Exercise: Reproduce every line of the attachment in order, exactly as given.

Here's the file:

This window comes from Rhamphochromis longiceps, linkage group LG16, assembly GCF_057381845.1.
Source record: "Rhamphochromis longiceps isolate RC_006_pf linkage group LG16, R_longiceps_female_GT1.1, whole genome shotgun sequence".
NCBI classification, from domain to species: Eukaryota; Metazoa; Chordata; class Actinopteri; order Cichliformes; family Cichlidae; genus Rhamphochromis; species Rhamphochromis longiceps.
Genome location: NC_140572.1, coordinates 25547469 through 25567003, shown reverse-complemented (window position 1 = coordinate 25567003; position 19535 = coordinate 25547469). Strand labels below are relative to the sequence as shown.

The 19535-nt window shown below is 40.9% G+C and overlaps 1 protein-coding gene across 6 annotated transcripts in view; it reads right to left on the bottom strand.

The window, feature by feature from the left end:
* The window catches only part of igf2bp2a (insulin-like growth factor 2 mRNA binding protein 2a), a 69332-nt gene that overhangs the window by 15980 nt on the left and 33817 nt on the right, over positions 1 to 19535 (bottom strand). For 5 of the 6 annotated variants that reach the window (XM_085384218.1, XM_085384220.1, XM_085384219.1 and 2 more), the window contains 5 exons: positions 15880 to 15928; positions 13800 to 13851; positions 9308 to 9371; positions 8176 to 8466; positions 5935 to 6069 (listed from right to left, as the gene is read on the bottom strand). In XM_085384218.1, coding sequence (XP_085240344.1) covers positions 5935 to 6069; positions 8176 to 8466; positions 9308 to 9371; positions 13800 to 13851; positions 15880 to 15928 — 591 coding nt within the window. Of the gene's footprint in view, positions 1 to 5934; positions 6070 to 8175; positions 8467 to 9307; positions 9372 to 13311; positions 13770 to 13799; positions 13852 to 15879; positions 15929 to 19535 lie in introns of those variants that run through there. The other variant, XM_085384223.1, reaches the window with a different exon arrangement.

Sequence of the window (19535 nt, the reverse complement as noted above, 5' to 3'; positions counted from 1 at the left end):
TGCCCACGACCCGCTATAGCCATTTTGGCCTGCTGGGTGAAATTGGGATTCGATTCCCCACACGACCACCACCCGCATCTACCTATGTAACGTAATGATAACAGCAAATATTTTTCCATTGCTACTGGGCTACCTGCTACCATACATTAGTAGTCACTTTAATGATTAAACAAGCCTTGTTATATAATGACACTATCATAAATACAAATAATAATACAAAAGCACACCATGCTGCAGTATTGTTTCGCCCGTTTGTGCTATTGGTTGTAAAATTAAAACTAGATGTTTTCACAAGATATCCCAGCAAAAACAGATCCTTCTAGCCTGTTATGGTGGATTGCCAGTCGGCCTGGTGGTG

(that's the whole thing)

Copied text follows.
This window comes from Rhamphochromis longiceps, linkage group LG16, assembly GCF_057381845.1.
Source record: "Rhamphochromis longiceps isolate RC_006_pf linkage group LG16, R_longiceps_female_GT1.1, whole genome shotgun sequence".
NCBI classification, from domain to species: Eukaryota; Metazoa; Chordata; class Actinopteri; order Cichliformes; family Cichlidae; genus Rhamphochromis; species Rhamphochromis longiceps.
Genome location: NC_140572.1, coordinates 25547469 through 25567003, shown reverse-complemented (window position 1 = coordinate 25567003; position 19535 = coordinate 25547469). Strand labels below are relative to the sequence as shown.

The 19535-nt window shown below is 40.9% G+C and overlaps 1 protein-coding gene across 6 annotated transcripts in view; it reads right to left on the bottom strand.

The window, feature by feature from the left end:
* The window catches only part of igf2bp2a (insulin-like growth factor 2 mRNA binding protein 2a), a 69332-nt gene that overhangs the window by 15980 nt on the left and 33817 nt on the right, over positions 1 to 19535 (bottom strand). For 5 of the 6 annotated variants that reach the window (XM_085384218.1, XM_085384220.1, XM_085384219.1 and 2 more), the window contains 5 exons: positions 15880 to 15928; positions 13800 to 13851; positions 9308 to 9371; positions 8176 to 8466; positions 5935 to 6069 (listed from right to left, as the gene is read on the bottom strand). In XM_085384218.1, coding sequence (XP_085240344.1) covers positions 5935 to 6069; positions 8176 to 8466; positions 9308 to 9371; positions 13800 to 13851; positions 15880 to 15928 — 591 coding nt within the window. Of the gene's footprint in view, positions 1 to 5934; positions 6070 to 8175; positions 8467 to 9307; positions 9372 to 13311; positions 13770 to 13799; positions 13852 to 15879; positions 15929 to 19535 lie in introns of those variants that run through there. The other variant, XM_085384223.1, reaches the window with a different exon arrangement.

Sequence of the window (19535 nt, the reverse complement as noted above, 5' to 3'; positions counted from 1 at the left end):
TGCCCACGACCCGCTATAGCCATTTTGGCCTGCTGGGTGAAATTGGGATTCGATTCCCCACACGACCACCACCCGCATCTACCTATGTAACGTAATGATAACAGCAAATATTTTTCCATTGCTACTGGGCTACCTGCTACCATACATTAGTAGTCACTTTAATGATTAAACAAGCCTTGTTATATAATGACACTATCATAAATACAAATAATAATACAAAAGCACACCATGCTGCAGTATTGTTTCGCCCGTTTGTGCTATTGGTTGTAAAATTAAAACTAGATGTTTTCACAAGATATCCCAGCAAAAACAGATCCTTCTAGCCTGTTATGGTGGATTGCCAGTCGGCCTGGTGGTG